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Who Gets Paid & How Much By A Chapter 13 Trustee?

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Who Gets Paid & How Much By A Chapter 13 Trustee?

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Who Gets Paid & How Much By A Chapter 13 Trustee?

A debtor pays funds to a Chapter 13 Trustee based on the terms of a proposed/confirmed Chapter 13 plan of reorganization. A Chapter 13 Trustee make monthly distributions to creditors and interested parties as required by the approved/confirmed Chapter 13 plan. A Plan lasts, usually, between 36 to 60 months. Generally speaking, a Chapter 13 trustee makes monthly distributions in the following approximate order:

1. ADMINISTRATIVE EXPENSES

  • Trustee fee for making the distributions (presently a mere 3.75% of funds distributed).
  • Debtor’s Attorney fees (usually a small part of the total plan payment)

2. CURRENT DOMESTIC SUPPORT OBLIGATIONS

  • Current child support  (often, the debtor would pay these direct from an existing wage deduction)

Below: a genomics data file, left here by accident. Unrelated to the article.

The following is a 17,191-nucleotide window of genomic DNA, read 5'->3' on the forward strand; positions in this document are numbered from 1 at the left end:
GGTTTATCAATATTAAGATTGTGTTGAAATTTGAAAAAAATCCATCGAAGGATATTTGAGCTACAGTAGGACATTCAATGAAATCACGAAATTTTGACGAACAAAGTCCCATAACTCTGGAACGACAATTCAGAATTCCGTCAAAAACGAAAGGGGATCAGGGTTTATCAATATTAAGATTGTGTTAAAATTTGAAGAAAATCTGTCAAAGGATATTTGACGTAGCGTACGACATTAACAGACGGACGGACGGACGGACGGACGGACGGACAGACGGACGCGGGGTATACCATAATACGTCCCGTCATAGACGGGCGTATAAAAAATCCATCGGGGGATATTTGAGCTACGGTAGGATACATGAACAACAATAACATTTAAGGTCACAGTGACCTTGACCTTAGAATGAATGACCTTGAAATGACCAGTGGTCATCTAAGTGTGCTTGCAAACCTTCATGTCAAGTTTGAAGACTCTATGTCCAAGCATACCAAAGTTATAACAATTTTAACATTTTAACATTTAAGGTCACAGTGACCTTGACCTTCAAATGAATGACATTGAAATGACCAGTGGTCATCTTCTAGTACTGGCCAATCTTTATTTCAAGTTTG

• Current Spousal Maintenance

3. SECURED CLAIMS

  • Current monthly mortgage payments (if existing and paid through the plan; if the debtor is current then they can pay the payment him/herself)
  • Car payment (the loan is often “rewritten” to have the car paid off by the end of the plan)
  • Other secured debt  (e.g., ATV, 5th wheel, boat)
  • mortgage arrears (if existing and if the debtor wants to keep the house, debtors get 36-60 months to get caught up in Chapter 13)

4. PRIORITY CLAIMS

  • Taxes (income taxes owed for returns due in the three years before filing, etc.)
  • Past-Due Child support

5. NON PRIORITY UNSECURED CLAIMS (I.E., GENERAL UNSECURED CLAIMS)

  • Visa debt
  • Medical debt
  • Student loans
  • Certain taxes
  • Personal loans
  • Everything else

These debts share in anything that is left over after the above debts (#1-#4) are paid. They all get the same percentage of their claim paid: 0% up to 100% – it all depends on how much money the debtor is paying into the plan and for how long. There is NO RULE that says all these creditors must be paid in full each time. In a Chapter 13, the debtor often just has to do the best they can do. Whatever is not paid by the end of the plan is discharged (with some exceptions for student loans, taxes, etc.) Often, these general unsecured creditors receive nothing.

VERY GENERAL RULES

The above is a very general summary. Books are written on details of plan distribution. But the above should give you something of an idea.

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